For a child with a speech delay, communicating everyday wants and needs can become a frustrating task. When you place a child with speech delays in a classroom setting, the frustration is not only shared by the child but all those around him. Whether the speech delay is developmental or due to another medical issue such as a hearing loss or autism, teaching a child with a speech delay can be acheived with the right approach. Encouraging communication is key.
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Observe the child's interests. Exploring the child's interests will help a teacher engage the child and encourage communicating and participating in classroom activities.
Collaborate with speech pathologist who can assist and advise a teacher or parent on techniques used during therapy to be carried over into the classroom or home. Children with speech delays need constant reinforcement.
Create an environment that encourages speech development. A child with a speech delay benefits from the ability to socialise and communicate with their peers. In this type of setting, children learn from each other.
Read and sing. Reading and singing will encourage language development as it exposes the child with a speech delay to words and sentence structure.
Adjust your speaking voice, especially with a child with a hearing loss. Speaking slowly and in a clear voice will allow the child to grasp the words being spoken.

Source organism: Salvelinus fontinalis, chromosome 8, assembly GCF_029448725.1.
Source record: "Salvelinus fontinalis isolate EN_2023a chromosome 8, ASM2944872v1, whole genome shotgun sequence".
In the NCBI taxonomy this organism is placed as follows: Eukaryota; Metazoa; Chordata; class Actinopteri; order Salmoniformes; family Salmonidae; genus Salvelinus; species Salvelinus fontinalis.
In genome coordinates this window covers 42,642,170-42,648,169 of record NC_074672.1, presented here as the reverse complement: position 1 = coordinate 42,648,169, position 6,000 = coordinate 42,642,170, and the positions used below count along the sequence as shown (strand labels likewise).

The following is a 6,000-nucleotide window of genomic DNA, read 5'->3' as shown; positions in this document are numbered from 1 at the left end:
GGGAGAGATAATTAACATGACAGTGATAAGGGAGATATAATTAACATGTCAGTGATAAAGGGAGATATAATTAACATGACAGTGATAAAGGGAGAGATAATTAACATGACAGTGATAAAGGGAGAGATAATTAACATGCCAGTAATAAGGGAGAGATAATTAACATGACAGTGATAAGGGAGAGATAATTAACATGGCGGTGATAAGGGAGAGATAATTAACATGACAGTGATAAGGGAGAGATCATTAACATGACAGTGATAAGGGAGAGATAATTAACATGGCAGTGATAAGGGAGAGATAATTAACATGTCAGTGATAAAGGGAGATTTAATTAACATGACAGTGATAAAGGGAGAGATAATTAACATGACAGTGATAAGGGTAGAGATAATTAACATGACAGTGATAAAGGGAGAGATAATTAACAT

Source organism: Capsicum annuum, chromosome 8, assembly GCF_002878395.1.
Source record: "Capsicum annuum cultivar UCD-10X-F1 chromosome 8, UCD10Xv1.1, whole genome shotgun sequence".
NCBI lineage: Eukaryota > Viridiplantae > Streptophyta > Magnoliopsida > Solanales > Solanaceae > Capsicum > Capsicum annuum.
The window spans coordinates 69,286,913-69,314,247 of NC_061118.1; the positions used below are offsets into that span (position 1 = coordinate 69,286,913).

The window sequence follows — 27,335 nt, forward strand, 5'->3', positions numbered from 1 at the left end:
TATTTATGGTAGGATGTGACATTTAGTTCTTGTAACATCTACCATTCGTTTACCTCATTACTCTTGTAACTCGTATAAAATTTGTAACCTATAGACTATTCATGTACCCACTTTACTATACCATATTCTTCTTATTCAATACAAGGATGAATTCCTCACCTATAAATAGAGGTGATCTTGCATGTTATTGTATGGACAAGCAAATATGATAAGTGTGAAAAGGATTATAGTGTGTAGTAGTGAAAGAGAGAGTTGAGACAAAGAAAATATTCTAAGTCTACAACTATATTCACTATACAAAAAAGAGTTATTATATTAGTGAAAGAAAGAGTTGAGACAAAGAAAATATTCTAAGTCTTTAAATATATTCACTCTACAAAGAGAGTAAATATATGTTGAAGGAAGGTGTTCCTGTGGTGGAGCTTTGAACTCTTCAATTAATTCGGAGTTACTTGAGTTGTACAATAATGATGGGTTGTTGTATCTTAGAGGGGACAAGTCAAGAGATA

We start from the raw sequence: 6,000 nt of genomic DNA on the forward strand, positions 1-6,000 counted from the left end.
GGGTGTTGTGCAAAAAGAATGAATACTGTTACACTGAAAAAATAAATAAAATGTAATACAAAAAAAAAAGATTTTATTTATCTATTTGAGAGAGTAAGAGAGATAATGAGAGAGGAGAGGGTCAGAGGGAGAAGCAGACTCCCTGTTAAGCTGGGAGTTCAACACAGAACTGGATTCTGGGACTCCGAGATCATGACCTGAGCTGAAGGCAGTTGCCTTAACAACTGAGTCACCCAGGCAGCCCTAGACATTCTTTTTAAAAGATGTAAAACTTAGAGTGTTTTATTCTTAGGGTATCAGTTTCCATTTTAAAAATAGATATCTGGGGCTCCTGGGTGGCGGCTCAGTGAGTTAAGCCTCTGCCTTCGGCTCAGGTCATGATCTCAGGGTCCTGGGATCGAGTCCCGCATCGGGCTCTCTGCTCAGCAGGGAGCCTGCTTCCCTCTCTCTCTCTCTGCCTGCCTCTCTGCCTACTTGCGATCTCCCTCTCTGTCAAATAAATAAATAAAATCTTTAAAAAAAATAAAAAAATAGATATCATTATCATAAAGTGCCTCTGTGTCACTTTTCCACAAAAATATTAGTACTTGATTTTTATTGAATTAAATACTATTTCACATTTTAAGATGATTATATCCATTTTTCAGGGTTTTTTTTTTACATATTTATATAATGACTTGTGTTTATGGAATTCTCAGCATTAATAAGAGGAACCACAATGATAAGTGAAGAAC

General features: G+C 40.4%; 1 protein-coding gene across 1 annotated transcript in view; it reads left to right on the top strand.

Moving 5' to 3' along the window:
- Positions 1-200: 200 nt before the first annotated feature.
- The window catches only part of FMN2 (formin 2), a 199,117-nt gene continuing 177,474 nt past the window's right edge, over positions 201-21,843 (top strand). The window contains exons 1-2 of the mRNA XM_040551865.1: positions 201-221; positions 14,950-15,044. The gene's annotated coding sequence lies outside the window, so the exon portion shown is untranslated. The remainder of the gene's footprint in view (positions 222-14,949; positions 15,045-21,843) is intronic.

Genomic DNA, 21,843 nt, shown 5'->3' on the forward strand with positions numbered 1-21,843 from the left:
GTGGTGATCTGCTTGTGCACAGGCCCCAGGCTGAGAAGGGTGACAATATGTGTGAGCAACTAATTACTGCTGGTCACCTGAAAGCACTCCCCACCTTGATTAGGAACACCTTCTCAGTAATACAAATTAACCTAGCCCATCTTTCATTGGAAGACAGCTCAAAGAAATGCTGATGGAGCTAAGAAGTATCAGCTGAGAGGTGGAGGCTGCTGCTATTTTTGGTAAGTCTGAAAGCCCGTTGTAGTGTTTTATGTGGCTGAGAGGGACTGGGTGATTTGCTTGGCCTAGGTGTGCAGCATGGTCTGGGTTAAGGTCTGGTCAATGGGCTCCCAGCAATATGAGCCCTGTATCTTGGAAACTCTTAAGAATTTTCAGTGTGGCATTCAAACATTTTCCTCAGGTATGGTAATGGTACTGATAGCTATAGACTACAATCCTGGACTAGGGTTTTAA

Teach simple sign language to the class. For a child with speech delays, sign language gives him another way to communicate his needs and participate in class activities. Simple signs like "yes," "no," "more," the days of the week and the seasons are helpful.
Make use of visual cues to encourage communication. Flashcards, symbols, pictures and any other visual aids that represent words are all tools that can be used as forms of communication for a child with speech delays.
Teach in small groups. Small groups allow the child to focus and gives the teacher the opportunity to adapt the teaching method to accomodate the child a with speech delay. This method provides for less distractions.
Always make eye contact when teaching. Eye contact will allow for the child to focus on what is being said and allow for greater comprehension of the conversation.
Assign proper seating placement in the classroom. By placing the child with a speech delay near the person providing the instruction will allow the child to focus and provide for less distractions.
Make directions clear and simple. It may be necessary to not only dictate the directions verbally, but also give them in written form.
Ask for clarification. To foster communication and comprehension, ask the child with a speech delay to repeat back what has been said.
Tips and warnings
- Encourage speech and language development. Create an environment that welcomes communication and encourages students to communicate with each other and the classroom staff.
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